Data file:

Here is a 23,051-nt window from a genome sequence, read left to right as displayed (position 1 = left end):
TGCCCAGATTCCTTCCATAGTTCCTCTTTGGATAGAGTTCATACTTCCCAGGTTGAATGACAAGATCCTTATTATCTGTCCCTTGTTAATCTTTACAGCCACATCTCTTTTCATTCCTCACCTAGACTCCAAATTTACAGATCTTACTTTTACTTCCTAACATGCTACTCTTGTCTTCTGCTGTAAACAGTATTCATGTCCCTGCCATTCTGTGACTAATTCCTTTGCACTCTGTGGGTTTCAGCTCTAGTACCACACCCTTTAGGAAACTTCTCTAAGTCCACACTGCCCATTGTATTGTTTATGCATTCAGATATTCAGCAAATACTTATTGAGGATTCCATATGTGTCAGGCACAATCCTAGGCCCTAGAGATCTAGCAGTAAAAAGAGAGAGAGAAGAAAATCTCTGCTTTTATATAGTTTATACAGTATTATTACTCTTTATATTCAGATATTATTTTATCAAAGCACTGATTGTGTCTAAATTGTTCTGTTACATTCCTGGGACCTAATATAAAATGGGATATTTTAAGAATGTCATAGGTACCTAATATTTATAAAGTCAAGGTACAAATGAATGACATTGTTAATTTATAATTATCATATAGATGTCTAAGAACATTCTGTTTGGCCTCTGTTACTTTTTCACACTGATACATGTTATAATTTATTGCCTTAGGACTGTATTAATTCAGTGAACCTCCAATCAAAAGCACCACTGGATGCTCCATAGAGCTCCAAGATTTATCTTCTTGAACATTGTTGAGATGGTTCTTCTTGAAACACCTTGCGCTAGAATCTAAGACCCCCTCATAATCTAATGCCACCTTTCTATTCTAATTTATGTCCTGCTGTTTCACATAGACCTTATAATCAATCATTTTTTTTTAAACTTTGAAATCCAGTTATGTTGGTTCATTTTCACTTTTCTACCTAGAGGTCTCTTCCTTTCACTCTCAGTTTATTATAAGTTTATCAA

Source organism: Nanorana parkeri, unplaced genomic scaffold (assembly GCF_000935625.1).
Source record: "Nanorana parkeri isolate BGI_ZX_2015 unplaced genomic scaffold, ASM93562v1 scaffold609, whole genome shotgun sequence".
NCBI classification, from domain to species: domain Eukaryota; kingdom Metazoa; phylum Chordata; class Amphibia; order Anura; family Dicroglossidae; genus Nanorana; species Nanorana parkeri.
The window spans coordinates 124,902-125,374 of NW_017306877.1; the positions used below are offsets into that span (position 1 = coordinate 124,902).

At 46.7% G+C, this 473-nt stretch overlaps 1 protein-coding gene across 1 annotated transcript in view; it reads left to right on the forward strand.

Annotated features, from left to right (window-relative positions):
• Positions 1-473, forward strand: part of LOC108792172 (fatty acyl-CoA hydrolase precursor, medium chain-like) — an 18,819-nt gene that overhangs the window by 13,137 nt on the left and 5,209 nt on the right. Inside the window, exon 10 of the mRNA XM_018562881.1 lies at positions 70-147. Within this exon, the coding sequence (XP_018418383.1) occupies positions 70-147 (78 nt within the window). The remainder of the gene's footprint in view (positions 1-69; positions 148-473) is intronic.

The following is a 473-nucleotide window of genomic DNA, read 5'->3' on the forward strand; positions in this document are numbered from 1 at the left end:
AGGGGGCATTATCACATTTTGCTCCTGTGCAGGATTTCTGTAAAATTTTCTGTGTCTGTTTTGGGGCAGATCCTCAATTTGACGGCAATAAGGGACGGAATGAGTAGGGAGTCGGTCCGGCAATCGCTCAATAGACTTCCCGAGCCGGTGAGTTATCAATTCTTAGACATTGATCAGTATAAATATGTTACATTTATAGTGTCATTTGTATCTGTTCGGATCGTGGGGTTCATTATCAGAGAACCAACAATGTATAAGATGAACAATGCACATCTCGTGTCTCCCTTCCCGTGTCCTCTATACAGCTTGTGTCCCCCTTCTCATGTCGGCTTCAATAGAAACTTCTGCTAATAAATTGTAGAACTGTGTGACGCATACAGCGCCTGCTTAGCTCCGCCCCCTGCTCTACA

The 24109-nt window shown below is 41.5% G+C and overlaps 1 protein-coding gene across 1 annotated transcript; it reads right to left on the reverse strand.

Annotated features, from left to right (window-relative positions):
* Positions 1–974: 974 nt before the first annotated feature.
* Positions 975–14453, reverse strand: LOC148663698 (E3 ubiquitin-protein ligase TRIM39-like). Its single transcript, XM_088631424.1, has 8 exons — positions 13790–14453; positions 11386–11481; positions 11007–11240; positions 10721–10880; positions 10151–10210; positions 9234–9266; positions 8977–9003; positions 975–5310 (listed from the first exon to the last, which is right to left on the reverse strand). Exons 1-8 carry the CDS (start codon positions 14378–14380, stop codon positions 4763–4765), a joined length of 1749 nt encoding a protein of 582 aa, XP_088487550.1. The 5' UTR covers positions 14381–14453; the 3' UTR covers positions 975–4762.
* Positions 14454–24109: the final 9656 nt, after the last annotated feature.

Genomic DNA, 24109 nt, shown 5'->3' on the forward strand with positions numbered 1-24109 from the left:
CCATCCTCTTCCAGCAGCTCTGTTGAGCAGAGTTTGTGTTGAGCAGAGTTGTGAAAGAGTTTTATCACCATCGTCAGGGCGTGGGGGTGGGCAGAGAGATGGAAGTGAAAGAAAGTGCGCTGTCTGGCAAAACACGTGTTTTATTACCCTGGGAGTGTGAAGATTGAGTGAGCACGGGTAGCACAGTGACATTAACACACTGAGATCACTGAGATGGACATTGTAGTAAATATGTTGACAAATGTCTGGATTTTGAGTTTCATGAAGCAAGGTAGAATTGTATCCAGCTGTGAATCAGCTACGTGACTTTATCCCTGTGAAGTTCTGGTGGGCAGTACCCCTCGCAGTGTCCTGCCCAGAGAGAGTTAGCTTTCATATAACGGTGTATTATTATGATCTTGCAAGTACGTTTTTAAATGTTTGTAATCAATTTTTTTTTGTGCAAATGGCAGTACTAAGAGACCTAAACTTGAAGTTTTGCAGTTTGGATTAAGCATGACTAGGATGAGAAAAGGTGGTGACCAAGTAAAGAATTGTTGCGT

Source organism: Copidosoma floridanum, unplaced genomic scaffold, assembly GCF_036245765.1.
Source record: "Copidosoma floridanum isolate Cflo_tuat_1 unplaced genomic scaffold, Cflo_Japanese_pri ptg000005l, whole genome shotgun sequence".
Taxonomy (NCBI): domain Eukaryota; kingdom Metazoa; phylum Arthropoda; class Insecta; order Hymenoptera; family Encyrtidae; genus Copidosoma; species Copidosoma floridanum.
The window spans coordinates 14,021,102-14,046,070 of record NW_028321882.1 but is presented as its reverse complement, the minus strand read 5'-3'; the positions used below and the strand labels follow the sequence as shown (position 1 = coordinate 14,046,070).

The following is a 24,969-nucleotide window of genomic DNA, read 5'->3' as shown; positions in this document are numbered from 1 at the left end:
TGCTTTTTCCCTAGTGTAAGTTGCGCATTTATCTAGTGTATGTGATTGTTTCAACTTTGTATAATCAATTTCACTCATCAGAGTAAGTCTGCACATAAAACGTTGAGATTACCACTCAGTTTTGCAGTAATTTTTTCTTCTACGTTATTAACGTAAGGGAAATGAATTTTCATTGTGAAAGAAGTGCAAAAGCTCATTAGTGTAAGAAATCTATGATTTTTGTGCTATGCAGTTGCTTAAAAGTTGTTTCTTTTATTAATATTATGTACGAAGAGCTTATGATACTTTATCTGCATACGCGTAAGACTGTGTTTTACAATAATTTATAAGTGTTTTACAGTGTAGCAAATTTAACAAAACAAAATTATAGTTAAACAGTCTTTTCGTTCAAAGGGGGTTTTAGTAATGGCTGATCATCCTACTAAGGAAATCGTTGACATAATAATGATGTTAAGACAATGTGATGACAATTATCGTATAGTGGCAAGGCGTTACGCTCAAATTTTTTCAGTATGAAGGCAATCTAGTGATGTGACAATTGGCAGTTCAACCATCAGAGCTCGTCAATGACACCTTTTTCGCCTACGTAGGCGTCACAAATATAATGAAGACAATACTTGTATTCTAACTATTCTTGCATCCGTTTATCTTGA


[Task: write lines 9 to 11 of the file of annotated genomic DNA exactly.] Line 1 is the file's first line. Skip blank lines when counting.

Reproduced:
• Positions 1-473, forward strand: part of LOC108792172 (fatty acyl-CoA hydrolase precursor, medium chain-like) — an 18,819-nt gene that overhangs the window by 13,137 nt on the left and 5,209 nt on the right. Inside the window, exon 10 of the mRNA XM_018562881.1 lies at positions 70-147. Within this exon, the coding sequence (XP_018418383.1) occupies positions 70-147 (78 nt within the window). The remainder of the gene's footprint in view (positions 1-69; positions 148-473) is intronic.

The following is a 473-nucleotide window of genomic DNA, read 5'->3' on the forward strand; positions in this document are numbered from 1 at the left end:
AGGGGGCATTATCACATTTTGCTCCTGTGCAGGATTTCTGTAAAATTTTCTGTGTCTGTTTTGGGGCAGATCCTCAATTTGACGGCAATAAGGGACGGAATGAGTAGGGAGTCGGTCCGGCAATCGCTCAATAGACTTCCCGAGCCGGTGAGTTATCAATTCTTAGACATTGATCAGTATAAATATGTTACATTTATAGTGTCATTTGTATCTGTTCGGATCGTGGGGTTCATTATCAGAGAACCAACAATGTATAAGATGAACAATGCACATCTCGTGTCTCCCTTCCCGTGTCCTCTATACAGCTTGTGTCCCCCTTCTCATGTCGGCTTCAATAGAAACTTCTGCTAATAAATTGTAGAACTGTGTGACGCATACAGCGCCTGCTTAGCTCCGCCCCCTGCTCTACA